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Health psychology should have important things to say to policymakers and practitioners in health care. It addresses questions of vital importance to the health of the population. What policies will give the best results when trying to encourage and support people to lead healthier lives? How can we best help people manage chronic diseases? How can we help people cope emotionally with illness and death? What can be done to improve adherence of health professionals to good practice guidelines? How can we reduce the rates of medical accidents and misdiagnoses?
Health psychology has more useful answers to these questions than can be arrived at by ‘common sense’, and every day new findings are being published which provide greater insights. It is wasteful and counterproductive for policies to be enacted that fail to take account of these insights. Practice can be slow to take account of research findings in most or all areas of human endeavour, and sometimes it never does. This article draws on my own experience to consider how health psychologists can improve the impact our findings have on practice. It is a personal perspective and other people's experience may differ, but hopefully it will provide some useful pointers.
My experience is that when the conditions are right, policymakers and practitioners are surprisingly keen to pay attention to health psychology and indeed, their appetite for findings and advice can outstrip our ability to deliver these. The two defining conditions for this appear to be as follows: (1) when they feel a need for academic input to help them reach their professional objectives and (2) when they have academics they feel they can trust and want to work with. Timeliness is often important here – political and policy agendas can change very quickly, and it is important to be ready to assist when the need arises. It seems that policymakers and practitioners are disinclined to listen to expert academic input when they are under political pressure to pursue a line regardless of the evidence, they need to act quickly, or they already have trusted sources (even though these may not have the required expertise).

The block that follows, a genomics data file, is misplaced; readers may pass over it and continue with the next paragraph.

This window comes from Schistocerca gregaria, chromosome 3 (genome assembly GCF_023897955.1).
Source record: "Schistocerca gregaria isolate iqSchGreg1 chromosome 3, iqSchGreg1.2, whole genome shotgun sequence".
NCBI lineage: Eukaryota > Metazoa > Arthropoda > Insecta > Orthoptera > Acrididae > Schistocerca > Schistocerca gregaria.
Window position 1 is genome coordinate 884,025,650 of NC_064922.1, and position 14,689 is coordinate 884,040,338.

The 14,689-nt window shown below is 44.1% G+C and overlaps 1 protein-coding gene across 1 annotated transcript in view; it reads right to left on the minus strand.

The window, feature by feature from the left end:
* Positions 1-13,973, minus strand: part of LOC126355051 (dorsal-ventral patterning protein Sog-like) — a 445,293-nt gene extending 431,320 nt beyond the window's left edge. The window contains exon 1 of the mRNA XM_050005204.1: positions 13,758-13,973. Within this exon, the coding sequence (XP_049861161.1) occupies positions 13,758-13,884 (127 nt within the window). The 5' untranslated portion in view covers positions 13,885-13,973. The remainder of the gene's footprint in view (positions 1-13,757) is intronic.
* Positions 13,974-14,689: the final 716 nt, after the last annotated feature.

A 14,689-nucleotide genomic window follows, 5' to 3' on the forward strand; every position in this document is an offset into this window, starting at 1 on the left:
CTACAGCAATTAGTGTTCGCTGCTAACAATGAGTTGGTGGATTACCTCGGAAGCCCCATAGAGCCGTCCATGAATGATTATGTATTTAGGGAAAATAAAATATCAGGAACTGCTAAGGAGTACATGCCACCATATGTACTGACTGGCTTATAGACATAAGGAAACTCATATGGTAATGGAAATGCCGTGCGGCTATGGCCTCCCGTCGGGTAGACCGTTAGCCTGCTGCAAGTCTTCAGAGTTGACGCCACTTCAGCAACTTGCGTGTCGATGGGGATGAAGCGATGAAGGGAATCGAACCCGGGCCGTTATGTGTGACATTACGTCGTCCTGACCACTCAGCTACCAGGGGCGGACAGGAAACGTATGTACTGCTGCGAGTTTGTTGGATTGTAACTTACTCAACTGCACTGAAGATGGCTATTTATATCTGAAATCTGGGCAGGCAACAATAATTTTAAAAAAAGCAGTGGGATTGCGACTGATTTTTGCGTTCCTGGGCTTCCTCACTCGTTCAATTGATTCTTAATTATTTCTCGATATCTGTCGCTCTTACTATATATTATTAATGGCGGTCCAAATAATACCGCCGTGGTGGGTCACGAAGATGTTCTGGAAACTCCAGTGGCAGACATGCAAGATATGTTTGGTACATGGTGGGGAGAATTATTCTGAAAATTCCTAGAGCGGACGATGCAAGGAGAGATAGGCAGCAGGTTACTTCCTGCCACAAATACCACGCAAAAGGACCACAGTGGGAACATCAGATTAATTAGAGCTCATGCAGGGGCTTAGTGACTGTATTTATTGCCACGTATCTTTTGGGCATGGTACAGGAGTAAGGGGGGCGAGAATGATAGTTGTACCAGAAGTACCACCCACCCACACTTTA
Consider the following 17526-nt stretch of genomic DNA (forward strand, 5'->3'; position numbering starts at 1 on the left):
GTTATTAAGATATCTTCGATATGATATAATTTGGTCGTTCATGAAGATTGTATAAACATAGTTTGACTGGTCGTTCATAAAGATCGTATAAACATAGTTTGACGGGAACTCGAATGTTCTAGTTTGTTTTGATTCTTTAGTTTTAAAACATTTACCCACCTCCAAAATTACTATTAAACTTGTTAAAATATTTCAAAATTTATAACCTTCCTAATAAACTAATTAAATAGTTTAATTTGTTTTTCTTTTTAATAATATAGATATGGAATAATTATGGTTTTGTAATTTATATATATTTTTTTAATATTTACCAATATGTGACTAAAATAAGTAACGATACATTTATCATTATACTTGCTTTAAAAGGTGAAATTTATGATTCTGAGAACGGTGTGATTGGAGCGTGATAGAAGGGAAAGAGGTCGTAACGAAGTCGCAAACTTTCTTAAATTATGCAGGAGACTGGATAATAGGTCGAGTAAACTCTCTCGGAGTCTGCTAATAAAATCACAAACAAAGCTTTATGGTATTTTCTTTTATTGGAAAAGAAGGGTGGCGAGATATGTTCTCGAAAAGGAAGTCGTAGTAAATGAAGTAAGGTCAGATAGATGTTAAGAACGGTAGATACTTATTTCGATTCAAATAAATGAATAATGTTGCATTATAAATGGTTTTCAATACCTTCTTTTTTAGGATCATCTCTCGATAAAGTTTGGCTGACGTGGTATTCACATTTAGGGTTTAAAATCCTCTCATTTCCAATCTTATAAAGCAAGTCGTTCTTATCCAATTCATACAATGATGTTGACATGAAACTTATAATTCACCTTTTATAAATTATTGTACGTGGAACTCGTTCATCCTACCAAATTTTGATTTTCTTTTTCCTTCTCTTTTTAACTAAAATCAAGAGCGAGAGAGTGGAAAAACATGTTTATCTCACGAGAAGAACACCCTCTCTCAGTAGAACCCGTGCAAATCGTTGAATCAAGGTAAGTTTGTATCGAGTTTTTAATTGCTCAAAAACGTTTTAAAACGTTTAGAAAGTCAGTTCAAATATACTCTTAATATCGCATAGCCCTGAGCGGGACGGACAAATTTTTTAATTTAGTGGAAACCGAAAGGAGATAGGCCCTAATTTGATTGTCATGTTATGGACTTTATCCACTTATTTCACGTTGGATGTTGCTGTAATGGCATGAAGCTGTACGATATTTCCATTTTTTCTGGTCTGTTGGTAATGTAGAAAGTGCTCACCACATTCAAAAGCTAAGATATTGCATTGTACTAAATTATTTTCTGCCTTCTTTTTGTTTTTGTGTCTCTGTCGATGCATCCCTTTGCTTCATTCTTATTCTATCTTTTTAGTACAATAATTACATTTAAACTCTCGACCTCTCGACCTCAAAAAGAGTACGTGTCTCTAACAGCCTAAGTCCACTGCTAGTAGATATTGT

Table 1 lists my personal experience of the main types of organization that engage with health psychologists, with examples and the kinds of work that can be involved. It can range from being available on the end of the telephone to answering queries or pointing to evidence in the literature, to setting up or being part of organizations as a trustee. The types of organization range from very local to international and can embrace for‐profit companies, charities, and public sector bodies.
In some cases, such as sitting on committees, a level of seniority seems to be a prerequisite for getting involved, but in most instances, this is not the case. Credibility as a researcher stems from having something useful to say and saying it clearly.
Opportunities to get involved arise frequently. There are calls from bodies such as NICE to sit on guideline development panels and invitations from organizations as a result of talks one has given or papers one has published. Often, whatever one's level of seniority, opportunities arise through personal contacts or recommendations. Very often involvement in one type of engagement leads to opportunities to get involved in others. If one is entrepreneurial, one can relatively easily set up organizations such as community interest companies to deliver services or provide health care products arising from one's research.